Incidental Fallopian Tube Adenocarcinoma Managed with Robotic Staging Surgery

C.-W. Wang, C.-H. Chen, L.-H. Chiu, W.-M. Liu

Research output: Contribution to journalArticle


Primary fallopian tube carcinoma is an uncommon gynecological malignancy. Management of primary fallopian tube carcinoma using a robotic-assisted approach is also rare. We have described here two cases of adenocarcinoma located in the fallopian tubes that were managed using robotic-assisted staging surgery, followed by subsequent serial chemotherapy. The surgical procedure consisted of a total hysterectomy, bilateral salpingo-oophorectomy, bilateral pelvi lymph node dissection, para-aortic lymph node dissection, appendectomy, omentectomy, peritoneal biopsies, and ascites cytology. After surgery, a test for CA-125 level and a computed tomography (CT) evaluation were conducted every 3 and 6 months, respectively. In Case I, the patient received 6 cycles of chemotherapy consisting of cisplatin and paclitaxel after surgery, and CA-125 level decreased from 55.9 U/mL to 9.5 U/mL over 6 months. At 16 months after surgery, a follow-up CT scan revealed no evidence of local recurrence. In Case II, the patient received 11 cycles of chemotherapy including cisplatin and paclitaxel, and CA-125 level decreased from 52.1 U/mL to 11.1 U/mL over 12 months. At 20 months after surgery, a follow-up CT scan revealed no evidence of local recurrence. In conclusion, robotic-assisted staging surgery is a feasible approach for treating incidentally located tumors in the fallopian tubes.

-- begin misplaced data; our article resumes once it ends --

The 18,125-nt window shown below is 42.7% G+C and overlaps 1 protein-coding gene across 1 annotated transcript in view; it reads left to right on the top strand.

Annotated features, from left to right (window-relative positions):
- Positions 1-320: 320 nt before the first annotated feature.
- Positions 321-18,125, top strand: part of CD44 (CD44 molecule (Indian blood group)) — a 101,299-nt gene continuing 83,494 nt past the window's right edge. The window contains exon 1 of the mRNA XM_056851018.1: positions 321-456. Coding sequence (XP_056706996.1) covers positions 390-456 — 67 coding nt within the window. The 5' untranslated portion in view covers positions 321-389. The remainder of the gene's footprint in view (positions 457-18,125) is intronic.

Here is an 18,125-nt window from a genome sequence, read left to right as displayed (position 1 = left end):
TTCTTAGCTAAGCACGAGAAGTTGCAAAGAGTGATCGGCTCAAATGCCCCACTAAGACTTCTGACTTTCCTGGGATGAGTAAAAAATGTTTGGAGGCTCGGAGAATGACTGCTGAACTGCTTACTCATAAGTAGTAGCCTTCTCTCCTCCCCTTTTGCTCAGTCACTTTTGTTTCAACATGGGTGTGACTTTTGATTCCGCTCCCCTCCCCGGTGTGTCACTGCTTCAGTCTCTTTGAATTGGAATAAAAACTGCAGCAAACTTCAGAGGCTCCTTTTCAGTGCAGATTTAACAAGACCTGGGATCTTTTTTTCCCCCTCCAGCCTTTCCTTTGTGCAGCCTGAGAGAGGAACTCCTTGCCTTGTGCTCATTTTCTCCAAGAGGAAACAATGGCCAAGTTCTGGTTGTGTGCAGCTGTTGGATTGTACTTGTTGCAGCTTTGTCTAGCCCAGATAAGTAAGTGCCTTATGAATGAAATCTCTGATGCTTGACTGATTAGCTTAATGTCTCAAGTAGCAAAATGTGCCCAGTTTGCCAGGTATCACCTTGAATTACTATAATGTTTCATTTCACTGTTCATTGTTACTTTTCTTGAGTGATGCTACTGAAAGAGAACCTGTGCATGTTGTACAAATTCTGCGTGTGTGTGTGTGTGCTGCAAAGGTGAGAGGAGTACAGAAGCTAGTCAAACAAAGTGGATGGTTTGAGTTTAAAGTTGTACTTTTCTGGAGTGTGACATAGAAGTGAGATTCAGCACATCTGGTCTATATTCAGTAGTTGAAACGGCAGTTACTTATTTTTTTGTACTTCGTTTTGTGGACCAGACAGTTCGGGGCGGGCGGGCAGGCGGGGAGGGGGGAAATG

Original languageEnglish
Pages (from-to)S73
JournalJournal of Minimally Invasive Gynecology
Issue number6
Publication statusPublished - Nov 1 2014



  • Robotic surgery
  • Fallopian tube
  • Adenocarcinoma

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